So after all this do we are don’t we exist nonsense we find out randomly that Evelyn is possessed by the devil and that’s why she was taken from this orphanage? So. Ok. Kind of random and weird but sure, sure. And I guess McKnight and Caravan have this weird encounter with the Devil who is described as being the most stereotypical type Devil you could imagine horns and all. It was a really random and weird conversation they have, and then the Devil just casually goes “Yeah, I’m gonna go inhabit another body now, but I’ll like stay close so I can keep an eye on Evelyn. Just want to make sure she’s ok.” I mean. What? What the fuck kind of Devil is this? And why is he talking so casually? And like for real, did Caravan die or something as a martyr? The whole exchange was so friggin bizarre.
Also. I don’t really understand why this book was called The Lamplighter. Or what the hell the lamplighter had to do with this whole thing. I guess. When Evelyn was little she like noticed a random lamplighter outside the orphanage so drew a bunch of pictures of him and then that’s how the Devil came to see her? In the form of a lamplighter? But then it wasn’t really mentioned again for awhile and then it’s as if O’Neill was like, “Oh shit, I still need to tie in the whole lamplighter thing” and so randomly brought it up here and there but it just didn’t make a whole lot of sense and just seemed pointless and weird.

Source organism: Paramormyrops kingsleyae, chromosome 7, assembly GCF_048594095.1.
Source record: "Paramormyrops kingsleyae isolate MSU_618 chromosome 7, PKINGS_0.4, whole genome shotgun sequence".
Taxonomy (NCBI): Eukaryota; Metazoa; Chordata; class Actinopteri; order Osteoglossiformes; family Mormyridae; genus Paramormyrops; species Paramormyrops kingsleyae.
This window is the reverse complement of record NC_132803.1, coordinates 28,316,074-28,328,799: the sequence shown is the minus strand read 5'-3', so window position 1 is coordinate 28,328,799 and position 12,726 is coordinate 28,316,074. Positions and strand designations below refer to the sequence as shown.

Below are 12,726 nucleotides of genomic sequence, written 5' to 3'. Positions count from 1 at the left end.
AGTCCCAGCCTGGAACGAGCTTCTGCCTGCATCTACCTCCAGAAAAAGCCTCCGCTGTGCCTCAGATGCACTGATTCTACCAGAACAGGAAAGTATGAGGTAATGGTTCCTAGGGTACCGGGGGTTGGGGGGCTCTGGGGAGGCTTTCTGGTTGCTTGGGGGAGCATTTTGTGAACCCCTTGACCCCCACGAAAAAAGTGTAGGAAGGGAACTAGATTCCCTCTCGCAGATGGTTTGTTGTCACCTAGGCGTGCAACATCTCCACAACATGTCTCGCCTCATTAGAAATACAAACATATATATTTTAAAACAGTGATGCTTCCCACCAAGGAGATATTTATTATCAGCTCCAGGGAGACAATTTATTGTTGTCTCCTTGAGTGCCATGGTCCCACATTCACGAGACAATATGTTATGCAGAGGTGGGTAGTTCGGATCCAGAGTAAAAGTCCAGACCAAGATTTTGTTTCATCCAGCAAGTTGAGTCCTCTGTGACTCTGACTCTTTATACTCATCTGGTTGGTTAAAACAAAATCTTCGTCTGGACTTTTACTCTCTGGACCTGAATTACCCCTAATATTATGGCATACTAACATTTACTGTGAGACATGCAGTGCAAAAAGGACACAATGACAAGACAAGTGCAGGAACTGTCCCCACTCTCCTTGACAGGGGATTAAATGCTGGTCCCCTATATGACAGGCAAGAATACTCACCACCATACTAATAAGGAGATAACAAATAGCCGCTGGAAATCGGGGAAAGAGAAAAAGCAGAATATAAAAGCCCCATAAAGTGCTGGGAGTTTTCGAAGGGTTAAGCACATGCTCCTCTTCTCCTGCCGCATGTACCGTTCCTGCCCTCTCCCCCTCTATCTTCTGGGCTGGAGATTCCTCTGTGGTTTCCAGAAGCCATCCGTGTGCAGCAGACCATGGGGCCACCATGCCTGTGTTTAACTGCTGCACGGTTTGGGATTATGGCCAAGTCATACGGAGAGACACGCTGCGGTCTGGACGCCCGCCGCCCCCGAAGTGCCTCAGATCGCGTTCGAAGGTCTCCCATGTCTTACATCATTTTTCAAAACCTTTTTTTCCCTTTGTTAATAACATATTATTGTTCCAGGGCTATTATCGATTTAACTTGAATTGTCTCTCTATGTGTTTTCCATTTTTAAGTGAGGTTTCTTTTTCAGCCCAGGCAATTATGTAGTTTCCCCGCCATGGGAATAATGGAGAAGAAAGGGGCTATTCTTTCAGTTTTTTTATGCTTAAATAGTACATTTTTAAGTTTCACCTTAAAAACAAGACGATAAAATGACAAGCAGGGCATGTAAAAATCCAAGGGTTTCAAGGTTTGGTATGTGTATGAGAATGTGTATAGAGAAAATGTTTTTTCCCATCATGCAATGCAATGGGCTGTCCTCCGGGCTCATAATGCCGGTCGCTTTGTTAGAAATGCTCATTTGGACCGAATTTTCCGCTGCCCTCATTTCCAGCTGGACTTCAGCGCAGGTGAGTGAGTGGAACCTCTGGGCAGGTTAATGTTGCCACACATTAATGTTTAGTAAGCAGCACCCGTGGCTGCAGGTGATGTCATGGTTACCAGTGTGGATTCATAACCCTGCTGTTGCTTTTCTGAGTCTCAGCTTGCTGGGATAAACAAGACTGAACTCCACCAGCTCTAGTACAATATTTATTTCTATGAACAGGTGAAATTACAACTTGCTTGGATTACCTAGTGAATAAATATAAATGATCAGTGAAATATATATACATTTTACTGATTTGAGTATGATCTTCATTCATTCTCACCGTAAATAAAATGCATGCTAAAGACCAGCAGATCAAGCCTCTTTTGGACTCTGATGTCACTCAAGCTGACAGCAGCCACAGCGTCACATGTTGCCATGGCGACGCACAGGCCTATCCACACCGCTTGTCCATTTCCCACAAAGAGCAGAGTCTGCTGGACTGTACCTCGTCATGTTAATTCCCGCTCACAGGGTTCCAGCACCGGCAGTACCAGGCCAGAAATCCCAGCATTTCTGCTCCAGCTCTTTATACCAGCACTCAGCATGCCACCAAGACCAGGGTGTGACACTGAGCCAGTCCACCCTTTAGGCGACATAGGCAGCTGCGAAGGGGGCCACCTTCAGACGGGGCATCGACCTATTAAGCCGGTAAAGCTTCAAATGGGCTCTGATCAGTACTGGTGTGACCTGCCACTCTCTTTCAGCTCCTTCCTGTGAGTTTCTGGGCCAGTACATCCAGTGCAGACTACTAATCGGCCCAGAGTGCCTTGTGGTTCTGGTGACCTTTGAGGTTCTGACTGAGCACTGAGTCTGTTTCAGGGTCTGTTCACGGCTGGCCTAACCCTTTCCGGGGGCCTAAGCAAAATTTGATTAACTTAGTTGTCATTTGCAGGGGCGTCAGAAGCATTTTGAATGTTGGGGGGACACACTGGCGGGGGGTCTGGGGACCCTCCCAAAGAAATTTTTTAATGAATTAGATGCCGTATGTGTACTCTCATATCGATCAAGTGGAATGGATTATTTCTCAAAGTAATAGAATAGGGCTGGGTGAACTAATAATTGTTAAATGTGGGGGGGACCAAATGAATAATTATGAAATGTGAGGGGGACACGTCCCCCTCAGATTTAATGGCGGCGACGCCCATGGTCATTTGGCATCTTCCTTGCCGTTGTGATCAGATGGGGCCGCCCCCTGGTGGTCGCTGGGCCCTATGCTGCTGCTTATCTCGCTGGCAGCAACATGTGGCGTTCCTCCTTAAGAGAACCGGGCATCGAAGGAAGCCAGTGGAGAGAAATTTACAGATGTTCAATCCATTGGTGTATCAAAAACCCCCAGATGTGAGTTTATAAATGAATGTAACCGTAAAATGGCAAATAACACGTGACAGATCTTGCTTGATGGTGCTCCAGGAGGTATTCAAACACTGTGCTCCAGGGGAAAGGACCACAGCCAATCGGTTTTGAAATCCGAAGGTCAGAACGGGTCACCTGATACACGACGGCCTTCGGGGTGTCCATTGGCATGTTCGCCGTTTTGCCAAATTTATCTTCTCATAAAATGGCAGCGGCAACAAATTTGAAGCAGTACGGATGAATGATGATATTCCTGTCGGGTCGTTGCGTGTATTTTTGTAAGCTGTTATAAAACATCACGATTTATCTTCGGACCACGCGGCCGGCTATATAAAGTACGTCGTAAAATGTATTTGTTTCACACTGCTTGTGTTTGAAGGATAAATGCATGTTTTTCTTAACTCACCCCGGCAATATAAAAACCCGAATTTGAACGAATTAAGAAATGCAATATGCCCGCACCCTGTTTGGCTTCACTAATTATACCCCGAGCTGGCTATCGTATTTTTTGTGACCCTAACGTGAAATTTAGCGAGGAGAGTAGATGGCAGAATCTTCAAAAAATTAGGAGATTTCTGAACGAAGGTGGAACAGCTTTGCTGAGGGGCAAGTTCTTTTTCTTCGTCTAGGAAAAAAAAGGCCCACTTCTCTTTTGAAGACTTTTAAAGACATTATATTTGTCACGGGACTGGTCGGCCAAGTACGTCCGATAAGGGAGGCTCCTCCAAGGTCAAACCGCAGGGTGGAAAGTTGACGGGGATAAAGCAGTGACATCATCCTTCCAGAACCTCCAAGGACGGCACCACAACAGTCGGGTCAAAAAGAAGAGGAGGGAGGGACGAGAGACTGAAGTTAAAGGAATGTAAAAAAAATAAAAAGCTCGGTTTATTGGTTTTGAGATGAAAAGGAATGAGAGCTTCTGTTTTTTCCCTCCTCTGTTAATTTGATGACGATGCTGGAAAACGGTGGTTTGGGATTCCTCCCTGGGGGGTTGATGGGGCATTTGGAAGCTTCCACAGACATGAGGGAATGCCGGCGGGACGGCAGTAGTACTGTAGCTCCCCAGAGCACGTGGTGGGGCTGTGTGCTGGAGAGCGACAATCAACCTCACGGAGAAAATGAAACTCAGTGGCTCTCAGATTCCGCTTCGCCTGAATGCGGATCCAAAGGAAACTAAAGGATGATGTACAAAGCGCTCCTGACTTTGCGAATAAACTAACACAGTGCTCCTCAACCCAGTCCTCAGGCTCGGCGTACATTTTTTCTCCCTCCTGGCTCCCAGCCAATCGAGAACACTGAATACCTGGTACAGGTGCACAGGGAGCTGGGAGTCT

And my last complaint was that there were so many random characters and random little story lines that just did not get completed. They would introduce someone who seemed like they were supposed to be important and then you just never found out what happened to them. Or something would happen to them but you wouldn’t really care. There were just no details and no follow through for so much of this. And maybe the most infuriating instance of this was in the epilogue when a random man smiled at her and Evelyn was wondering about him and then that was the end of that. Why did that happen. Was it supposed to be Caravan. I don’t understand why any of that existed.
I know I sound like a broken record about Caravan but it’s because he was the only character I remotely liked in this book. Everyone seemed extremely one dimensional and dull but I wanted to know more about him. He was someone who grew up poor and didn’t have all the means of a formal education but still tried to better himself and learn all he could. He also made a habit of giving what meager food he could give to the stray dogs on Sundays. So I had a soft spot for him. So when I got no real answers about his ending I was so upset!
Rating: 2/10-There was a brief moment where I was intrigued and that is why the rating is so high.
Would you recommend to a friend?-No, but maybe if you’re tripping on acid or something you might enjoy it.
Join me this week as I read The Mystery of Edwin Drood by Charles Dickens. I got a really cool edition at Bart’s Books in Ojai and am so excited to read it!